If you walk around the houses these days, you can see long lists of Cambridge's registered voters who also happen to be Harvard students. As Election Day nears, even those of us who don't vote in Cambridge should examine our role as citizens of more than simply the Harvard community.
Most Harvard students have travelled along the Red Line to Central Square for an evening out, some less-expensive shopping or even a bit of fast food. The vast majority, especially residents of the Quad, make at least a few trips each year to Porter Square for similar reasons.
On the other hand, few of us ever make it out to Inman or Union Squares. And while these locales have much to offer for those looking to spend money, they still don't show a truly different side of Cambridge.
We Harvard students see a fairly sanitized version of Cambridge each day; even with the homeless people and panhandlers in the Square, our surroundings are comfortably affluent. But Cambridge is not all quaint boutiques and swank restaurants.
Everyone should try to complete a comprehensive tour of Cambridge and Boston before graduating. I don't mean getting on a trolley with a bunch of tourists. I mean taking a bus or the T and walking around a bit.
Staying within the University's walls--or the confines of the Square, for that matter--could certainly give you an idyllic college experience. But you'd be missing out on the fundamental part of your education provided by the real world around you. Look at peoples' houses, their businesses and the streets and public buildings around them. Try to think how your presence in Cambridge affects the people you see. Don't undertake your tour as an anthropological mission--look at it more as getting to know your neighbors. At the very least, you'll learn some valuable geography.
If you think you've seen it all before, in your own hometown or elsewhere, you could probably use a reminder. In a college-dominated metropolis such as Greater Boston, it's easy for students to pick up a superior attitude something along the lines of, "My consumer dollars make this town run, hence you stop when I run in front of your car."
Even as a significant economic sector in the population, we must be careful to step lightly. We don't pay taxes in Cambridge, so we should have an extra dose of respect for those around us who do. After all, they pay for the T, for the metropolitan police and for the public works from which we all benefit. Making the tour would be a lot harder without these essentially free resources.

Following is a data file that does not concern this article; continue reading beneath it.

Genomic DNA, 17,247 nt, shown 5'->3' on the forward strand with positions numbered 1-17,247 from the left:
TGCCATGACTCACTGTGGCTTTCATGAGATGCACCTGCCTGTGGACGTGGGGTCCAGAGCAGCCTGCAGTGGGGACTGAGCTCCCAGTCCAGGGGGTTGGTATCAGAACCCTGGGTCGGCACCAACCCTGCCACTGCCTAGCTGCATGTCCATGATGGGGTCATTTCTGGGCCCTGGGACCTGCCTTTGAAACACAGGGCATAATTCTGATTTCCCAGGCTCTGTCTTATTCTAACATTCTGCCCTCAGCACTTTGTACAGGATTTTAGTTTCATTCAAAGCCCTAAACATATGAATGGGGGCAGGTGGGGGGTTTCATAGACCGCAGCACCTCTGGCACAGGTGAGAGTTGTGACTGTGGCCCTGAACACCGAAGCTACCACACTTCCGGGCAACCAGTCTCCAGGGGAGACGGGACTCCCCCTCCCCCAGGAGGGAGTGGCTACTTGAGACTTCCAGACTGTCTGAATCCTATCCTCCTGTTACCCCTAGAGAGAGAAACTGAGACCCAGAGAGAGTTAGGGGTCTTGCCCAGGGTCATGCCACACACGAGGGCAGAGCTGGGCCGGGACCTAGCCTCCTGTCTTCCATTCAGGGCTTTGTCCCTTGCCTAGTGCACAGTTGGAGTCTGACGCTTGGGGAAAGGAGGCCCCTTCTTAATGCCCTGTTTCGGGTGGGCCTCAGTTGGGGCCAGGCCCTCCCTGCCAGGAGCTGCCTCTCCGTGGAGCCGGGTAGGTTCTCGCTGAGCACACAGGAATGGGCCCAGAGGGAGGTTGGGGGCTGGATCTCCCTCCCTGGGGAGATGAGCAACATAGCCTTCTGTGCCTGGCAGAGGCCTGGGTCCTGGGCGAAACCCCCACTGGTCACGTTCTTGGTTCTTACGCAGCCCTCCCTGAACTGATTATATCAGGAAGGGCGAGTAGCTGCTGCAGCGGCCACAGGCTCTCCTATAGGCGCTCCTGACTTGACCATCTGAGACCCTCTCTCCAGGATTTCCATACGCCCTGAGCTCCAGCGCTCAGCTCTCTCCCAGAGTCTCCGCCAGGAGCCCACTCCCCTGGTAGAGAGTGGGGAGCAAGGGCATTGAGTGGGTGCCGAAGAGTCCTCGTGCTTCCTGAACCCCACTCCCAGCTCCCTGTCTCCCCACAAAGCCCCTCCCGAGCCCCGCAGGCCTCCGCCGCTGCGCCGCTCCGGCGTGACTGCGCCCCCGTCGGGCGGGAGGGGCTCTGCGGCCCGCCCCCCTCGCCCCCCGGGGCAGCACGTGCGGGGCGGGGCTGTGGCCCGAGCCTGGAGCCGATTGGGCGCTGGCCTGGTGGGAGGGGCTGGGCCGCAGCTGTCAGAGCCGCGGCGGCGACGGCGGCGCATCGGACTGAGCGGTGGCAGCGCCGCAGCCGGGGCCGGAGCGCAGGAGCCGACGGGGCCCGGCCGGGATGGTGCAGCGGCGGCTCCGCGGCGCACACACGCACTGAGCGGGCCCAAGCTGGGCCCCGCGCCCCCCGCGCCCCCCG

After your tour, take a moment to reflect on the public service options at the College. You'll probably find a program related to something interesting or troubling you saw; perhaps you'll see a program that could benefit from your particular expertise. I'm not necessarily saying that everyone should dive into community service the moment they arrive at Harvard. I'm only encouraging you to reconsider how you spend your time, given the world around us.
This year, I did just that. I had taught saxophone at the Tobin Elementary School as a volunteer during my first year here, but I stopped when my classes and other activities became too burdensome. About a month ago, I looked back on the experience--it was enjoyable and fulfilling. I decided, given the options available to me, that it was time to take some time off campus again. I joined my orchestra winner city outreach program, and now I'm playing for public school kids again.
At this moment you might have your eye on a career that will safely ensconce you among the well to do in that case. I especially encourage you to start the tour. Once you've made your way to opulent surrounding at least you will have some idea of how the other side lives.
If you're voting in Cambridge tomorrow. I ask you examine the positions of the councillor closely. Don't just look at how their views will affect you think about how their views and opinons will affect Cambridge as you understand it. After your tour, you'll understand it even latter.
Daniel Altman's column appears on alternate Mondays.